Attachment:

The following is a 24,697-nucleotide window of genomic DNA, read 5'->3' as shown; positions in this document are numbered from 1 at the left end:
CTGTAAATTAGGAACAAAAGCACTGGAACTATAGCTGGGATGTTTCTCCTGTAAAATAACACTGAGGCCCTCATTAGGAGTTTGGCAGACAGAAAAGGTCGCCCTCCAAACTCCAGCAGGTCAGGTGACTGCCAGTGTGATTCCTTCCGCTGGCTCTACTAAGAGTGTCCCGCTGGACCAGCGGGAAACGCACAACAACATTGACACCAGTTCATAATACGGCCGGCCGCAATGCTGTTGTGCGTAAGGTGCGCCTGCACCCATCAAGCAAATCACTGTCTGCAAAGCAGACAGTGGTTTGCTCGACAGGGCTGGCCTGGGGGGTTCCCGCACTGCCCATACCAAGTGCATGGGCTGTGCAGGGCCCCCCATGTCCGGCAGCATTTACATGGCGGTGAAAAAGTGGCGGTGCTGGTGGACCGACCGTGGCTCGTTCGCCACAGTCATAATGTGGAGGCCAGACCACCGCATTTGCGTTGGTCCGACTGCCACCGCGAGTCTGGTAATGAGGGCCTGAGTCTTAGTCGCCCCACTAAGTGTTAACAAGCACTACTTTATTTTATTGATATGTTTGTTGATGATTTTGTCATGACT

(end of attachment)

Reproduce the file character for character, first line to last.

The following is a 24,697-nucleotide window of genomic DNA, read 5'->3' as shown; positions in this document are numbered from 1 at the left end:
CTGTAAATTAGGAACAAAAGCACTGGAACTATAGCTGGGATGTTTCTCCTGTAAAATAACACTGAGGCCCTCATTAGGAGTTTGGCAGACAGAAAAGGTCGCCCTCCAAACTCCAGCAGGTCAGGTGACTGCCAGTGTGATTCCTTCCGCTGGCTCTACTAAGAGTGTCCCGCTGGACCAGCGGGAAACGCACAACAACATTGACACCAGTTCATAATACGGCCGGCCGCAATGCTGTTGTGCGTAAGGTGCGCCTGCACCCATCAAGCAAATCACTGTCTGCAAAGCAGACAGTGGTTTGCTCGACAGGGCTGGCCTGGGGGGTTCCCGCACTGCCCATACCAAGTGCATGGGCTGTGCAGGGCCCCCCATGTCCGGCAGCATTTACATGGCGGTGAAAAAGTGGCGGTGCTGGTGGACCGACCGTGGCTCGTTCGCCACAGTCATAATGTGGAGGCCAGACCACCGCATTTGCGTTGGTCCGACTGCCACCGCGAGTCTGGTAATGAGGGCCTGAGTCTTAGTCGCCCCACTAAGTGTTAACAAGCACTACTTTATTTTATTGATATGTTTGTTGATGATTTTGTCATGACT